Hungary blocking EU ban on Russian oil – Bloomberg
EU ambassadors have so far failed to reach an agreement on a new package of sanctions against Russia, as Hungary continues to oppose a ban on Russian oil imports, Bloomberg reported on Sunday, citing sources familiar with the talks.
The EU has already come up with five rounds of sanctions, which are being imposed in response to Moscow’s ongoing military offensive in Ukraine.
Earlier this week the head of the European Commission, Ursula von der Leyden, confirmed that proposals for the sixth package of sanctions include a gradually implemented total embargo on Russian oil. This is arguably the toughest measure so far for the EU itself, considering that in 2021, the bloc as a whole received 25% of its oil imports from Russia, according to Eurostat data.
Acknowledging the objections of Hungary and Slovakia, which heavily rely on Russian imports, the EU has reportedly offered these two countries, as well as the Czech Republic, to postpone their implementation of sanctions until 2024. Other countries are supposed to switch to alternative supplies early next year at the latest.
However, as Bloomberg’s sources claim, this concession was not enough to convince Hungary, which continued to block the agreement on Sunday, during the meeting of the EU’s 27 ambassadors. Two days prior to that, Hungarian Prime Minister Victor Orban said that the oil ban would be a “nuclear bomb” for his country’s economy and revealed that he wants the EU to give Hungary five years to replace Russian oil.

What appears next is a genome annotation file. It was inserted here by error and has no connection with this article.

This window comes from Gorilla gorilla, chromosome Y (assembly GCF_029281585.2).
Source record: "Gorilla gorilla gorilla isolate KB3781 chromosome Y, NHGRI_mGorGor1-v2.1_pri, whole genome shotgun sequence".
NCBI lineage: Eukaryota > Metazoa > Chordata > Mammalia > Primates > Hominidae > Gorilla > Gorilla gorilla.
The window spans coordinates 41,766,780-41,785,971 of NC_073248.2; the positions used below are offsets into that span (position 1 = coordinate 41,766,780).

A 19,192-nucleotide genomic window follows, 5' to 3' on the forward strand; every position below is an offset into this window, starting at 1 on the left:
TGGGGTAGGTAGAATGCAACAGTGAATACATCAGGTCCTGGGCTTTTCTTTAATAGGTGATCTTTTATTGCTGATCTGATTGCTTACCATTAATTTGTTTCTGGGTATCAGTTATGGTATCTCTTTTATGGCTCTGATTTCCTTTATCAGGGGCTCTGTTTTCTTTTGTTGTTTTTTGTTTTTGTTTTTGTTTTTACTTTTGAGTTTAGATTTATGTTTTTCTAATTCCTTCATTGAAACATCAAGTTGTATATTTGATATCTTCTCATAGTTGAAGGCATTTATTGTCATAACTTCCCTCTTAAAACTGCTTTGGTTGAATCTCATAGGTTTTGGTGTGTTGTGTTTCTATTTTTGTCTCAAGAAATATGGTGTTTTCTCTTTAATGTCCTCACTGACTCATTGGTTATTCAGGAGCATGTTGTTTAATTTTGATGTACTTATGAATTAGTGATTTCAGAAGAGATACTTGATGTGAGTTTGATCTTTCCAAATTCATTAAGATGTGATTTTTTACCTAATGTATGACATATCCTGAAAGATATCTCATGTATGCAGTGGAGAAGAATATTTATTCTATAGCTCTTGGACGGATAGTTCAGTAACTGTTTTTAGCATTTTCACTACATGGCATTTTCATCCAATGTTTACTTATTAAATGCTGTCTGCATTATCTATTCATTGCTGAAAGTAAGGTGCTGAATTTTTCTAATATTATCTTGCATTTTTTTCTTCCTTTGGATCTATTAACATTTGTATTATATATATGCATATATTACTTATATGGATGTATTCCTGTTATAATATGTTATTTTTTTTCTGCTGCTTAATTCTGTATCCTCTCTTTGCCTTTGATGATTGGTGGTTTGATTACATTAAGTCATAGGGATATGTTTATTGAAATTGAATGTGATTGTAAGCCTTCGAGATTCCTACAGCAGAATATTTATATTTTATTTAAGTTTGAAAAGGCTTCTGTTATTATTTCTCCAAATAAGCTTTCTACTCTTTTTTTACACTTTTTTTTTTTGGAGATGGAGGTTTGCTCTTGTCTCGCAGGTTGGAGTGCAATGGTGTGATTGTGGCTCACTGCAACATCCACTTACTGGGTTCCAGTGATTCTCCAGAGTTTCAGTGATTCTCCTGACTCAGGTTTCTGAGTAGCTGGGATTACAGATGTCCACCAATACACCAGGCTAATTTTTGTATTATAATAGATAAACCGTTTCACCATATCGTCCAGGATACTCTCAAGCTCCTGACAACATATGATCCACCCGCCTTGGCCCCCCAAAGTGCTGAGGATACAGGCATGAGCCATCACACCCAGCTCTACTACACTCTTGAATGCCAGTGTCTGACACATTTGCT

However, the oil ban is apparently not the only problematic part of the sanctions package. The proposed ban on providing vessels and services needed to transfer Russian oil to third-party countries has raised eyebrows in Greece and Cyprus which, according to Bloomberg, are “still holding up” this portion of the package.
Other proposed measures include cutting more Russian banks from SWIFT payment systems and forbidding Russian entities and individuals from buying property in the EU.
Any measures have to be unanimously approved by the bloc's 27 member countries.
In late March, Russian President Vladimir Putin commented on the unprecedented Western sanctions – both those already imposed and those still being discussed. He criticized the behavior of some politicians, who, in Putin’s words, urged their own citizens to “eat less, put on more clothes, and use less heating, give up on travel – presumably for the benefit of the people who are demanding this kind of voluntary deprivation as a sign of some abstract North Atlantic solidarity.”
Russia attacked its neighboring state following Ukraine’s failure to implement the terms of the Minsk agreements, signed in 2014, and Moscow’s eventual recognition of the Donbass republics of Donetsk and Lugansk. The German- and French-brokered Minsk Protocol was designed to give the breakaway regions special status within the Ukrainian state.
The Kremlin has since demanded that Ukraine officially declare itself a neutral country that will never join NATO. Kiev insists the Russian offensive was completely unprovoked and has denied claims it was planning to retake the two republics by force.
The West condemned the attack and imposed tough sanctions on Russia. Moscow considers these measures unlawful and unjustified and has retaliated by imposing its own counter sanctions.